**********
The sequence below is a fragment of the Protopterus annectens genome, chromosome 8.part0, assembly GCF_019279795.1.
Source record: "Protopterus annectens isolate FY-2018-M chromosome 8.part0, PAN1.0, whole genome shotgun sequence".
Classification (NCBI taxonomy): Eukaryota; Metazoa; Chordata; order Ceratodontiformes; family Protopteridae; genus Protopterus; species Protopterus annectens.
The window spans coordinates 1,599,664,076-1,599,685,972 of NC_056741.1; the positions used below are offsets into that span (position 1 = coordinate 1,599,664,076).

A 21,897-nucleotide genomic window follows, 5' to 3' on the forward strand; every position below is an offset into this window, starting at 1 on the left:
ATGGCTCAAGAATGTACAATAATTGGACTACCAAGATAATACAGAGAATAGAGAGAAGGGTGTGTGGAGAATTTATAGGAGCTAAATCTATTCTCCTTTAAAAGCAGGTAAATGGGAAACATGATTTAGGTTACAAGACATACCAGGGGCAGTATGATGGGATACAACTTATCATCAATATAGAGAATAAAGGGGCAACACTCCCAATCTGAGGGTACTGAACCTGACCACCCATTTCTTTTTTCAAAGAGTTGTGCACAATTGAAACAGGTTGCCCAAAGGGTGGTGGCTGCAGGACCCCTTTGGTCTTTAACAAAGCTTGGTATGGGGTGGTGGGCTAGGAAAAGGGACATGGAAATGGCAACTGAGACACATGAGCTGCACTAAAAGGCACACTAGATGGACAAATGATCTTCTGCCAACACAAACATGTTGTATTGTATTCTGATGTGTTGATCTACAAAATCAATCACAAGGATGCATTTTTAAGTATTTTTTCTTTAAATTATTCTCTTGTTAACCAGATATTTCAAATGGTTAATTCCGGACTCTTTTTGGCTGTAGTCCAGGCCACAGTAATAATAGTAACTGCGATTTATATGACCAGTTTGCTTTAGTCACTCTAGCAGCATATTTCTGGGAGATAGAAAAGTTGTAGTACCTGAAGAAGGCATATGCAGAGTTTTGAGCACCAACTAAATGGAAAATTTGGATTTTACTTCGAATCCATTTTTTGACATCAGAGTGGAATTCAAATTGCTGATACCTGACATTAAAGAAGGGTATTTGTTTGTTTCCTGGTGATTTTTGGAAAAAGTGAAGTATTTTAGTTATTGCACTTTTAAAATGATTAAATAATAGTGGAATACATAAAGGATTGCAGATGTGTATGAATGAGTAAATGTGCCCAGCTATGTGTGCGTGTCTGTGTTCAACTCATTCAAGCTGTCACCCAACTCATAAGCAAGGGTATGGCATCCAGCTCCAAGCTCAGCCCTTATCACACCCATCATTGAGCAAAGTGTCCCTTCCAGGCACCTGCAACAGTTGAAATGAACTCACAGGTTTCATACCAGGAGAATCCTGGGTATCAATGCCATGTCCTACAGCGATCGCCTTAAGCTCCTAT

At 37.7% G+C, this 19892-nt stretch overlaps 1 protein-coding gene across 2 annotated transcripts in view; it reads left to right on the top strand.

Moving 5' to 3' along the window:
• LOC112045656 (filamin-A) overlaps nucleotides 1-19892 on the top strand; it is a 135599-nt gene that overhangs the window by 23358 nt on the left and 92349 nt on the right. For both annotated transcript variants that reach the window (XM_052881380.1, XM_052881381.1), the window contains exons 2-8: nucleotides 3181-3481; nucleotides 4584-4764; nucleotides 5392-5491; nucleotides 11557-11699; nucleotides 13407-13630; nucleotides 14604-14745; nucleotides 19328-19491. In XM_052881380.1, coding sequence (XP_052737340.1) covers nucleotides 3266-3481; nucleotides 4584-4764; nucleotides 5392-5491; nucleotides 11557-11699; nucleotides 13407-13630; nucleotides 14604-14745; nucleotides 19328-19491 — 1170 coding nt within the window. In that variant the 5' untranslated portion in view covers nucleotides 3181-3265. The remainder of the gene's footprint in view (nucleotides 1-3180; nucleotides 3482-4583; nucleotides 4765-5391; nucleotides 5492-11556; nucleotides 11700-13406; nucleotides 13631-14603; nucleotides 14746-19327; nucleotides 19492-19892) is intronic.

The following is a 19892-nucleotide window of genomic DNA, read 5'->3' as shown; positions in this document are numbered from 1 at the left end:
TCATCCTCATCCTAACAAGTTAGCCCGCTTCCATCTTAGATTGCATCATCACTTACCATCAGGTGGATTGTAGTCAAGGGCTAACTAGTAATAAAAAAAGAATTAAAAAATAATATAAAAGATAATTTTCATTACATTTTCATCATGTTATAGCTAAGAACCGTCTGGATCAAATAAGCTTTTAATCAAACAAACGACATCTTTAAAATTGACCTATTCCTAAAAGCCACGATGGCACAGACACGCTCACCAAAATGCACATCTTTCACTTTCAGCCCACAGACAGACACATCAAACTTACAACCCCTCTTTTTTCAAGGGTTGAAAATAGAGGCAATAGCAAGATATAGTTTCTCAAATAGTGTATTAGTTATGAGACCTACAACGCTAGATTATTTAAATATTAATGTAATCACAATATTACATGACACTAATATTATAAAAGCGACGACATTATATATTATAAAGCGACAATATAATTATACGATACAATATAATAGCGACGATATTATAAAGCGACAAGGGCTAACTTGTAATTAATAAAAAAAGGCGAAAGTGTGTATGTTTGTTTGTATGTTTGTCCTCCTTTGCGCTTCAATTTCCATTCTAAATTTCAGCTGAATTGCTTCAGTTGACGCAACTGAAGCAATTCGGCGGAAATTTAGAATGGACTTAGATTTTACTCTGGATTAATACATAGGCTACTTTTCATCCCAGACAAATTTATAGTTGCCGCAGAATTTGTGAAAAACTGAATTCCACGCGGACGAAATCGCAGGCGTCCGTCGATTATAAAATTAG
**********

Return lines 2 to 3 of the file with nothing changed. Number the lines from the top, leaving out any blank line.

Source record: "Protopterus annectens isolate FY-2018-M chromosome 8.part0, PAN1.0, whole genome shotgun sequence".
Classification (NCBI taxonomy): Eukaryota; Metazoa; Chordata; order Ceratodontiformes; family Protopteridae; genus Protopterus; species Protopterus annectens.